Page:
Cheese (hopefully raw?), mackerel, cockles, bacon, whiskey, gin, cider, and jammy welshcakes sided by a scoop of water buffalo ice cream. That's all I'm eating for the next week. Can't wait. Actually, although much of this sounds like comfort food, it'll be downright exotic to me.

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Further to Gethin's excellent post...

This information is based on life in Ceredigion in the mid-late 1990s (so don't take it as Gospel)...

But there was also a good foodie shop in Aberaeron that specialised in the local produce - from cheese, through Ty Nant, to the local white wine. Worth a visit if it's still there...

I'd definitely have a look at Conti's in Lampeter for a taste of a 1950s Italian-Welsh ice-cream parlour, and try their Vanilla flavour (the one and only on offer, as Old Mr. Conti wouldn't countenance different flavours). I'd be more wary about eating there though, based on past experience!

Fecci's ice-cream parlour in Tenby is similarly evocative; you'll also find relatively good pub-food in Tenby, as well as beautiful beaches and a charming little old fishing town.

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Further to Gethin's excellent post...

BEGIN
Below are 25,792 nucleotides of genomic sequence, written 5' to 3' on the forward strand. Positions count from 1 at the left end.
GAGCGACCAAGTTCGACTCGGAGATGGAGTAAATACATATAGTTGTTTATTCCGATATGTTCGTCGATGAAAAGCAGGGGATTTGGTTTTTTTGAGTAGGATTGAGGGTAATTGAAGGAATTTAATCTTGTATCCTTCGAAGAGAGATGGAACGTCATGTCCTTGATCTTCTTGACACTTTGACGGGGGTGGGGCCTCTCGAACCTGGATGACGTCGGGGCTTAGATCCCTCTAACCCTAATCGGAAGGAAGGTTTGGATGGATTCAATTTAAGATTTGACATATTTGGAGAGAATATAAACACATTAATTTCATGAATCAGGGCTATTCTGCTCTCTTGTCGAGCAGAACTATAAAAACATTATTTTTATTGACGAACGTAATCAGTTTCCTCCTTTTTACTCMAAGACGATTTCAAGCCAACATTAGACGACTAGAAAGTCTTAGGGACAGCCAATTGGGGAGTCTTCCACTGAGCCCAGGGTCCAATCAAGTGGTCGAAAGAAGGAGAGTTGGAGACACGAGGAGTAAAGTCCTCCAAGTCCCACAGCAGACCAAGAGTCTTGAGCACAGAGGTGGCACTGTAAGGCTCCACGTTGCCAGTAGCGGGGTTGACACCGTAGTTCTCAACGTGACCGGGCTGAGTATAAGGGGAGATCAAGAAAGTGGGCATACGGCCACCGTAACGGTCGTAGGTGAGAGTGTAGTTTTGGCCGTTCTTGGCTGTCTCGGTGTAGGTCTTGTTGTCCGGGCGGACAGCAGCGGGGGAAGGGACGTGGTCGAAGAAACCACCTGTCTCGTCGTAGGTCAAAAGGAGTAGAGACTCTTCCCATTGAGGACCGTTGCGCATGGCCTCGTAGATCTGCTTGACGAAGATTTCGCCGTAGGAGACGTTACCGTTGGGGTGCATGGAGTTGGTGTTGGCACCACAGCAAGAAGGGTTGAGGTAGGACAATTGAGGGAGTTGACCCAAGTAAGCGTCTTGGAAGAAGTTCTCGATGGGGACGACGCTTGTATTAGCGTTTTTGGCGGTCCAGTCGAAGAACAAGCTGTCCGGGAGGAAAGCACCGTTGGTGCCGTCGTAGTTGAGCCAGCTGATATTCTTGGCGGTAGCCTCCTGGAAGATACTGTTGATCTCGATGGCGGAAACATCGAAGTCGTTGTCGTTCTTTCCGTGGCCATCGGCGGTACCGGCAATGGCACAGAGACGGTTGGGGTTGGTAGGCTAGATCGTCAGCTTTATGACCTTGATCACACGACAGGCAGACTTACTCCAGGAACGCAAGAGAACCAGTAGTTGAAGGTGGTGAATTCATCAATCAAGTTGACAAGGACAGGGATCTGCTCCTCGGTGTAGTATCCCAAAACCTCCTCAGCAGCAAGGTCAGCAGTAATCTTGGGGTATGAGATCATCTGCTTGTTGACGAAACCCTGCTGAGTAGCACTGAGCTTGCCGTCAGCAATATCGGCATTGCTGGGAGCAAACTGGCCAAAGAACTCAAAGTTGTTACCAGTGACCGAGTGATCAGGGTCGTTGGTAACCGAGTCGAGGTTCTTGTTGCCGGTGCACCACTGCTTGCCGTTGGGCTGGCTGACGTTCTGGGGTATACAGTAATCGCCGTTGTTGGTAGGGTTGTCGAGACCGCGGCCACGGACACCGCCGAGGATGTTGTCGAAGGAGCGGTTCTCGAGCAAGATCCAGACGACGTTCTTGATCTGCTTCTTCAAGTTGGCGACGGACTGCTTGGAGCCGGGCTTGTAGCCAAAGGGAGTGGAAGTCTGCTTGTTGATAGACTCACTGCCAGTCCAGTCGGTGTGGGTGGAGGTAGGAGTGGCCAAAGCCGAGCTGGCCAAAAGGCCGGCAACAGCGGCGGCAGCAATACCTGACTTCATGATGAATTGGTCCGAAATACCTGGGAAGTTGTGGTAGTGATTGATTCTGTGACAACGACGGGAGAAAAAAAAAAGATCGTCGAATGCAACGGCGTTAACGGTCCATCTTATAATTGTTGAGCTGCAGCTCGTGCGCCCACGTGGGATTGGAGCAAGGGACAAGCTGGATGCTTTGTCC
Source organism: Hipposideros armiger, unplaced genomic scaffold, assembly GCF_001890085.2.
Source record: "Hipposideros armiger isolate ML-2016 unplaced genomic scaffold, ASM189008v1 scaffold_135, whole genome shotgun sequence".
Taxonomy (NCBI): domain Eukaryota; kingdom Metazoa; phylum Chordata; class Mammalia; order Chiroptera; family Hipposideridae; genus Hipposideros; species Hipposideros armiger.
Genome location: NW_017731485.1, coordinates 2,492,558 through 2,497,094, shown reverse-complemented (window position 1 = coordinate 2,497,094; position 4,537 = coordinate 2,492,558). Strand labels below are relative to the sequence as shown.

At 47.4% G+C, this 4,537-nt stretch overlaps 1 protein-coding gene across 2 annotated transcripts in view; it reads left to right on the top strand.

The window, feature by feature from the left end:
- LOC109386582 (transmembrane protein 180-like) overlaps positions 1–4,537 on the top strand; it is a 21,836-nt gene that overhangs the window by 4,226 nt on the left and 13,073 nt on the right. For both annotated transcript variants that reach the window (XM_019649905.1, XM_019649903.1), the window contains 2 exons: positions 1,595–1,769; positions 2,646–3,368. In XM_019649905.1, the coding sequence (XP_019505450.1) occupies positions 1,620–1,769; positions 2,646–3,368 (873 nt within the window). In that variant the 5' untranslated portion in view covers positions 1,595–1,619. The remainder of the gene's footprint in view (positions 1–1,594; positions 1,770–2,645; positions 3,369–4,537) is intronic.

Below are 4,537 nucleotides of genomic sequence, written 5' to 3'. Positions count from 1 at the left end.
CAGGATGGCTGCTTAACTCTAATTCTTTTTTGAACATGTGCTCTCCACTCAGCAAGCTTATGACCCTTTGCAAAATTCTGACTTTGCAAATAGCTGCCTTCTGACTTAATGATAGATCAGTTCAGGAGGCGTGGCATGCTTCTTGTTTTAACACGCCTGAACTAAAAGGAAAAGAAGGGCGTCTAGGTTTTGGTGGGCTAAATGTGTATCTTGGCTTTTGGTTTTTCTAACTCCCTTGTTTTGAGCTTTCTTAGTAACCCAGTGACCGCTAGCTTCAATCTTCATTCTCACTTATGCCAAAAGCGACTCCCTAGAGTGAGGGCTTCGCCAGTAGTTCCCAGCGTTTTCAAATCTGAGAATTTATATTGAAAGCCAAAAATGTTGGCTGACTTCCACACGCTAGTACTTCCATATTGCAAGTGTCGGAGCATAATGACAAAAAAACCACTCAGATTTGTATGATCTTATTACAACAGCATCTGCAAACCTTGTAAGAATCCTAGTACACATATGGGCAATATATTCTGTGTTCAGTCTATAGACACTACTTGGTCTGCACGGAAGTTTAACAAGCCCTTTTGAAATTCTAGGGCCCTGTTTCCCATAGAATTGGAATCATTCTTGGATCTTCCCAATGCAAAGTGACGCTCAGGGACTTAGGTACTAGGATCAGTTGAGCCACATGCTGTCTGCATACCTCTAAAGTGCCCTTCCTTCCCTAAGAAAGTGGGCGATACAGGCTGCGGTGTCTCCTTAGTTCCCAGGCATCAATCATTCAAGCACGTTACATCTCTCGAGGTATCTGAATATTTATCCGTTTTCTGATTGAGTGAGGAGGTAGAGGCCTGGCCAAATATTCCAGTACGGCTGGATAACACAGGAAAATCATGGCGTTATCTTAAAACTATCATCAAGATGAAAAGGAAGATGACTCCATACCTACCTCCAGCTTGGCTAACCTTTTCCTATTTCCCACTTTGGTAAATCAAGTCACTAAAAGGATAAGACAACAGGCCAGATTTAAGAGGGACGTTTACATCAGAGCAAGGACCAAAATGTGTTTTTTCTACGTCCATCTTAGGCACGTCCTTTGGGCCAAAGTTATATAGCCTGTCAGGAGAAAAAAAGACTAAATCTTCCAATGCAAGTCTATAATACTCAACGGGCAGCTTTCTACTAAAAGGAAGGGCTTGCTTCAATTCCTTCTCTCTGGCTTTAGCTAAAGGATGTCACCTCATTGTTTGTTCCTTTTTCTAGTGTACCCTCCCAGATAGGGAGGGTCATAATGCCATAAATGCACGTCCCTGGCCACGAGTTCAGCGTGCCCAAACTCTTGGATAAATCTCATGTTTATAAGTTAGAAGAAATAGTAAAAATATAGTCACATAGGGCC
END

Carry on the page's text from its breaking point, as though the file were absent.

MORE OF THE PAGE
This information is based on life in Ceredigion in the mid-late 1990s (so don't take it as Gospel)...

But there was also a good foodie shop in Aberaeron that specialised in the local produce - from cheese, through Ty Nant, to the local white wine.  Worth a visit if it's still there...

I'd definitely have a look at Conti's in Lampeter for a taste of a 1950s Italian-Welsh ice-cream parlour, and try their Vanilla flavour (the one and only on offer, as Old Mr. Conti wouldn't countenance different flavours).  I'd be more wary about eating there though, based on past experience! 

The shop in Aberaeron us still there , as indeed , is old Mr Conti !

Conti's certainly has the best coffee and the best ice cream in Lampeter. For anything more substantial there is always Lloyds fish and chip shop, Sospan Fach (especially notable for their home cooked ham) and the Castle Green.

(Feeling far too tired for Sunday lunch yesterday, I settled for two portions of apple pie doused in calvados and served with a good dollop of Conti's vanilla ! Kept me going till I got back to London).

gethin